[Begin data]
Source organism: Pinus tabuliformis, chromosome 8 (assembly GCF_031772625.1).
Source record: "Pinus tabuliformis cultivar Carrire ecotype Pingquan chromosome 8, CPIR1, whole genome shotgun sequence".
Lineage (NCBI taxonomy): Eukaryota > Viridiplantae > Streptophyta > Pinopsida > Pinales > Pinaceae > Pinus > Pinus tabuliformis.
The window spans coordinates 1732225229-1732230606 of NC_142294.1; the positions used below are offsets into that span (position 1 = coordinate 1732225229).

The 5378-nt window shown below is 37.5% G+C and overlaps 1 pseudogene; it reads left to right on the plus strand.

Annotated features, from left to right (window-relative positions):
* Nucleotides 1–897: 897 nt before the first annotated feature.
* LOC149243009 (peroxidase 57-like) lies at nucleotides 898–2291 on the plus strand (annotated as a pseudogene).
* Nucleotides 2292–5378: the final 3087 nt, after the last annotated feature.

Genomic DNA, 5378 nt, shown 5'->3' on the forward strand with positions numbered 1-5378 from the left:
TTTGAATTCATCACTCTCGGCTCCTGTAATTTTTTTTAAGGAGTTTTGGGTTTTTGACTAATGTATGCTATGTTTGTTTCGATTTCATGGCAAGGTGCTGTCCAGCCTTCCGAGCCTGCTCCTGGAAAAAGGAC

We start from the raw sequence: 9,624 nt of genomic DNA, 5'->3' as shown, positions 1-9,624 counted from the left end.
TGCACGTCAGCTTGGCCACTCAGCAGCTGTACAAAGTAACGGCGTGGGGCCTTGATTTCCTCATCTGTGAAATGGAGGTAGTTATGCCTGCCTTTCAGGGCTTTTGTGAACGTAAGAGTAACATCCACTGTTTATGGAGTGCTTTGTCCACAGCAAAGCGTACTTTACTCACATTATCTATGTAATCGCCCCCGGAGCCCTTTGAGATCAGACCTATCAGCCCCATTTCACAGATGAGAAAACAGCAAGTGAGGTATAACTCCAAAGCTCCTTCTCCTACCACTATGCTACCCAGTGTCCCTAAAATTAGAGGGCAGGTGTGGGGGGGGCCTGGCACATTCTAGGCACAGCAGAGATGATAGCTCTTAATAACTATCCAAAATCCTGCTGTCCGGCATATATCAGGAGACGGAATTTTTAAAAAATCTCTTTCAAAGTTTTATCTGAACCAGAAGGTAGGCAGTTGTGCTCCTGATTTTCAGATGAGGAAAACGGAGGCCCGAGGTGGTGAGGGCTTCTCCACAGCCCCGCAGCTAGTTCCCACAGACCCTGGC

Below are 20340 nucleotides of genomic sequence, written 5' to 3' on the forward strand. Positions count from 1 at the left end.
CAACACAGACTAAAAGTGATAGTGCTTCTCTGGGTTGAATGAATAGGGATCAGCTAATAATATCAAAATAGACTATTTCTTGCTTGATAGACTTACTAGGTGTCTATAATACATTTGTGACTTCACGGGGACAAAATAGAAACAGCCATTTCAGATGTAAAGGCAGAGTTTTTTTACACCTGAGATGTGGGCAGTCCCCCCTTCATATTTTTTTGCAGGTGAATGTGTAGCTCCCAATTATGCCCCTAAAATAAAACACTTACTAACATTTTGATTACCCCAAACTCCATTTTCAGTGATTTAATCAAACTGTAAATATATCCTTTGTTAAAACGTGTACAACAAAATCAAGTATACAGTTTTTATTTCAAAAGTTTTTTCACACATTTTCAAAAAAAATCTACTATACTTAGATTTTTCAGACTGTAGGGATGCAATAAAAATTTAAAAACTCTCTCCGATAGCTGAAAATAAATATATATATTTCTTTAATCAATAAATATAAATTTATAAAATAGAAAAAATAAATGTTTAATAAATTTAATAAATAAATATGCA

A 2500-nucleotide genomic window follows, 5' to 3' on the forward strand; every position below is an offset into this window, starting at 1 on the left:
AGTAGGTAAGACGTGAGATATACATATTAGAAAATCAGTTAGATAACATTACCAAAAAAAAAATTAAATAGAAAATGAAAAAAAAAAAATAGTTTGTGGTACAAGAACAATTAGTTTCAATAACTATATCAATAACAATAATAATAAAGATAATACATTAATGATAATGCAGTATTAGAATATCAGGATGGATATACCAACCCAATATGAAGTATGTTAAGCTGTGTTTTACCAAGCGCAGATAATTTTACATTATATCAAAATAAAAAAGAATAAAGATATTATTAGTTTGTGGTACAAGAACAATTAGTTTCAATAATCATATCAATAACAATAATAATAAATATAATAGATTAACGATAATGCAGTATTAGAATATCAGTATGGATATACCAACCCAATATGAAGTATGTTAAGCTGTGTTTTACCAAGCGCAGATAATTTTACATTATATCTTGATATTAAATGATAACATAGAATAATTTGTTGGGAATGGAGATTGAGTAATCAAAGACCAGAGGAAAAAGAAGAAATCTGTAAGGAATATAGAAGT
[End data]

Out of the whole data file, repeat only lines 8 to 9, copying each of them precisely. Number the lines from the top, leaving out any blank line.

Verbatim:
* LOC149243009 (peroxidase 57-like) lies at nucleotides 898–2291 on the plus strand (annotated as a pseudogene).
* Nucleotides 2292–5378: the final 3087 nt, after the last annotated feature.